The question of Rule 23(b)(3) predominance has become an increasingly thorny one for courts ruling on class certification motions, in no small part due to the Supreme Court’s landmark 2011 opinion in Wal-Mart Stores, Inc. v. Dukes. It was thus a refreshing development when a recent Seventh Circuit opinion undertook to address predominance in strikingly simple terms.
“Predominance is a question of efficiency,” wrote Judge Richard Posner in Butler v. Sears, Roebuck and Co. “Is it more efficient, in terms both of economy of judicial resources and of the expense of litigation to the parties, to decide some issues on a class basis or all issues in separate trials?”
The underlying lawsuit involved a class action involving a pair of defects in Sears washing machines. With respect to one defect, which allegedly caused mold buildup in the machines, the district court denied class certification on the ground that the manufacturer made several design modifications, as a result of which different models were differently defective—and some might not be defective at all. With respect to the other defect, a control unit malfunction that allegedly caused the machines to shut down in mid-cycle, the district court granted class certification.
The Seventh Circuit held that both classes should have been certified. The fundamental question in the mold litigation, the panel held, was “were the machines defective in permitting mold to accumulate and generate noxious odors?” This question, the court said, was “common to the entire mold class, although the answer may vary with differences in design.” To the extent that, as Sears claimed, many class members did not experience a mold problem, the panel held, “that is an argument not for refusing to certify the class but for certifying it and then entering a judgment that will largely exonerate Sears.” For similar reasons, the court upheld class certification in the control unit litigation, holding that “[t]he principal issue is whether the control unit was indeed defective.”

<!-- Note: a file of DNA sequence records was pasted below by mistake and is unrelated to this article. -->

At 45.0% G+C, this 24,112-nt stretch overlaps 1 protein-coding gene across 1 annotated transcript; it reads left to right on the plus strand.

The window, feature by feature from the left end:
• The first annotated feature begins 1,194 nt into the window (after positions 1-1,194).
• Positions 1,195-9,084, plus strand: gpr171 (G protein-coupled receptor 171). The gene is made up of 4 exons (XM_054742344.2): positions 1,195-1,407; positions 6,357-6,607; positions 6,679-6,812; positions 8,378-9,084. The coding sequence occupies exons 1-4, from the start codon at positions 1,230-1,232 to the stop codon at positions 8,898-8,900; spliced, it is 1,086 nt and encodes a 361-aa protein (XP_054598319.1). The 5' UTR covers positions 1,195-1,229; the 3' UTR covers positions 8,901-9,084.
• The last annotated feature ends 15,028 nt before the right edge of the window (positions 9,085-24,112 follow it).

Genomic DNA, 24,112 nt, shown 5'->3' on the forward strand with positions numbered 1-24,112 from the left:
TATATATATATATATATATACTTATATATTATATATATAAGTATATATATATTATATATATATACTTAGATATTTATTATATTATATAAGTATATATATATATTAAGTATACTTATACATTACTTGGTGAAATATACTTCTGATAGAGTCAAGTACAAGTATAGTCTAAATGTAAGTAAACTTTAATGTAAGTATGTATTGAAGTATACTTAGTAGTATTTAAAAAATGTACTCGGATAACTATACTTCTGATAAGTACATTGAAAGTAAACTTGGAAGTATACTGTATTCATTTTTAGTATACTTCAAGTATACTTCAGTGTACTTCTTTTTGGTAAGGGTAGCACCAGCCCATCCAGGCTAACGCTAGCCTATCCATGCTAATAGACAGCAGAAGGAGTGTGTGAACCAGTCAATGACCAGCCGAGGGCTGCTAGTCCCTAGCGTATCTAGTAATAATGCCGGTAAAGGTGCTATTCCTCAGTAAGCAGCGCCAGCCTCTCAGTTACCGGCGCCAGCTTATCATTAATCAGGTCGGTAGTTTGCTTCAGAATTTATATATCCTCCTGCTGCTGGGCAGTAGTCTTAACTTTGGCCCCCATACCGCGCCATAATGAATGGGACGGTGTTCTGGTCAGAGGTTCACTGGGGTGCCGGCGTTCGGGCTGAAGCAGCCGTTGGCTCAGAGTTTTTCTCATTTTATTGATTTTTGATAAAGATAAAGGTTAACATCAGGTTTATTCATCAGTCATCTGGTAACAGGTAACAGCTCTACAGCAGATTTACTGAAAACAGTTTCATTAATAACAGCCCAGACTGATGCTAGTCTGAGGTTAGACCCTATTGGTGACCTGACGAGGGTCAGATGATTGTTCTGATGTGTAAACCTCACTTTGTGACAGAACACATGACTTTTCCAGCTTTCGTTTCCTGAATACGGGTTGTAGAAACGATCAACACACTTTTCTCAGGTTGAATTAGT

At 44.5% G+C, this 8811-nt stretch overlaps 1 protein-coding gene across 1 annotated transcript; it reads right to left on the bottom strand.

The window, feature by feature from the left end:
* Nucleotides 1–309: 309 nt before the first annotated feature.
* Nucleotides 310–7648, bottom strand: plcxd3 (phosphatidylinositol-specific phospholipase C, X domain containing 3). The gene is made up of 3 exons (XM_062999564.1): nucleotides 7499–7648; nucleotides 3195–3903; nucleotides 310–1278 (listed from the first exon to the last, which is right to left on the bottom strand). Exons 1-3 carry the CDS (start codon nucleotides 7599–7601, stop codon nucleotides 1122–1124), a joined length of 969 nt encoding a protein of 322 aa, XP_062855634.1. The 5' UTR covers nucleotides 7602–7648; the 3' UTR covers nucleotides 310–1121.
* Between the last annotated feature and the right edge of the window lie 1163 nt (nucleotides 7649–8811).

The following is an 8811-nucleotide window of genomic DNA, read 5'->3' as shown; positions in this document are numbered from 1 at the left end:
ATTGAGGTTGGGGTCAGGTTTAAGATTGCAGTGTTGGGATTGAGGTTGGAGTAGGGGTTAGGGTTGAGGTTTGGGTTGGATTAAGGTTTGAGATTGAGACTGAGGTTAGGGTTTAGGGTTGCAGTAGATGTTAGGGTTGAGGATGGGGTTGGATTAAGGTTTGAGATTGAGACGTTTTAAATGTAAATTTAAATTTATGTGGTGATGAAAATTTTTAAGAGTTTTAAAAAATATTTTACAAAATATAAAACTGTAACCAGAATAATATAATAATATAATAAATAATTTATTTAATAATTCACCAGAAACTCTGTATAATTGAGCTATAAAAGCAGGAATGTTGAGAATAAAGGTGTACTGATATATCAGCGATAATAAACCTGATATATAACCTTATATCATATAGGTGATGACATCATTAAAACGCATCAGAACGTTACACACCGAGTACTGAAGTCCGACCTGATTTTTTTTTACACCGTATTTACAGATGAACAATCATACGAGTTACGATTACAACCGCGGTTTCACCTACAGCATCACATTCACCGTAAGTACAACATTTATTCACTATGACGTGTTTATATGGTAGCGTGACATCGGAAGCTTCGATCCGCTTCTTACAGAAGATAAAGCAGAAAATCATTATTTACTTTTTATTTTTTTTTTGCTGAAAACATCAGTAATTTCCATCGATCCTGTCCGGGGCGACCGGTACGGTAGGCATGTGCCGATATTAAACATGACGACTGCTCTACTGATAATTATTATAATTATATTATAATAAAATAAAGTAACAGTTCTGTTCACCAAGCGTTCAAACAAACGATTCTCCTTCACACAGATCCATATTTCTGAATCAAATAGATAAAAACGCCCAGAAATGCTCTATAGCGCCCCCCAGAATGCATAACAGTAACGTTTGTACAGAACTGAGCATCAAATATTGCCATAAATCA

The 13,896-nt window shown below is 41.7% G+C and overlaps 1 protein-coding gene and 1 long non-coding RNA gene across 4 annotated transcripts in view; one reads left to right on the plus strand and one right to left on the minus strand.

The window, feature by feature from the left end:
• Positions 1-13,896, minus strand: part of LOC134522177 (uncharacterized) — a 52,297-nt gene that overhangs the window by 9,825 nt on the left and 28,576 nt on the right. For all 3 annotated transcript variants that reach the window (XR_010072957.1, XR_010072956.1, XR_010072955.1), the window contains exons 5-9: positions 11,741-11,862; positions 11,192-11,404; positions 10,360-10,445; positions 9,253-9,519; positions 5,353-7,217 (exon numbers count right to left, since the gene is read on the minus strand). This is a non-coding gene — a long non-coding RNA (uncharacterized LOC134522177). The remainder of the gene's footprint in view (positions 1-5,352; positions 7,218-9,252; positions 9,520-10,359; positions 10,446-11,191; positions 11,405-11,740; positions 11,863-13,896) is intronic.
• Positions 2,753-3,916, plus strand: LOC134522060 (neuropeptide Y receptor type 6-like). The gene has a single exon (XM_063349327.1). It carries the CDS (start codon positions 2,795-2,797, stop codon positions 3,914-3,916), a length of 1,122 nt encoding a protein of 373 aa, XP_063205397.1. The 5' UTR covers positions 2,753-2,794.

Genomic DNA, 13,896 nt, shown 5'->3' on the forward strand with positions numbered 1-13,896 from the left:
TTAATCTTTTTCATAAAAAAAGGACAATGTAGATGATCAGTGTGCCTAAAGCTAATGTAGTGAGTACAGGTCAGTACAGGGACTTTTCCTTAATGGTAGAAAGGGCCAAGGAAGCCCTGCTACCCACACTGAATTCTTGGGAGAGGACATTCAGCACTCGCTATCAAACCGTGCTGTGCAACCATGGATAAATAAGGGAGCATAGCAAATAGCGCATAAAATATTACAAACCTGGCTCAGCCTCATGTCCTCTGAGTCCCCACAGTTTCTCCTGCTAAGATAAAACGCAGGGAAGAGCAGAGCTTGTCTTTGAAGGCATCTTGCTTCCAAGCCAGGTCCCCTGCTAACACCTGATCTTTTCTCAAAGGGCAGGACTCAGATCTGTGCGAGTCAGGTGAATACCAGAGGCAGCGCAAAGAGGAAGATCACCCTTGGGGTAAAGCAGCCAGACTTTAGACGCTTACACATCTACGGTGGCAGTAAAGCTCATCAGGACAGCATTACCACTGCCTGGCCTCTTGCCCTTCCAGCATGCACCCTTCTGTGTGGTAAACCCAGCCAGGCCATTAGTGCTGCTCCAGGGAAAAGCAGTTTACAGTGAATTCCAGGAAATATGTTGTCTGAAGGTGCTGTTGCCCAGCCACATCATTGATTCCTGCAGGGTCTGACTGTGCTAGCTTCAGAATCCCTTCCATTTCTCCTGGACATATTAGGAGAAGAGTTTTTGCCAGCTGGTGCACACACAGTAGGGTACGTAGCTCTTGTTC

Notably, the Seventh Circuit determined that the issue of whether the product was defective predominated not only over individual questions of damages, but also over differences in state laws that might govern the class’ claims. In particular, the panel noted that in some of the affected states, a defective product can be the subject of a successful suit for breach of warranty even if the defect has not yet caused harm—thus permitting plaintiffs in those states to recover for breach of warranty even if they have not yet encountered an odor or a control unit malfunction. Judge Posner noted only that the district court may want to consider whether the states’ differing laws warrant the creation of subclasses—as might the difference in designs in the various models involved in the mold litigation.
Much ink has been expended over the last couple of years in efforts to weigh common and individual questions for Rule 23(b)(3) purposes. The Butler opinion, short and to the point, is a welcome reminder that identifying the predominant issue in a lawsuit need not always be so difficult.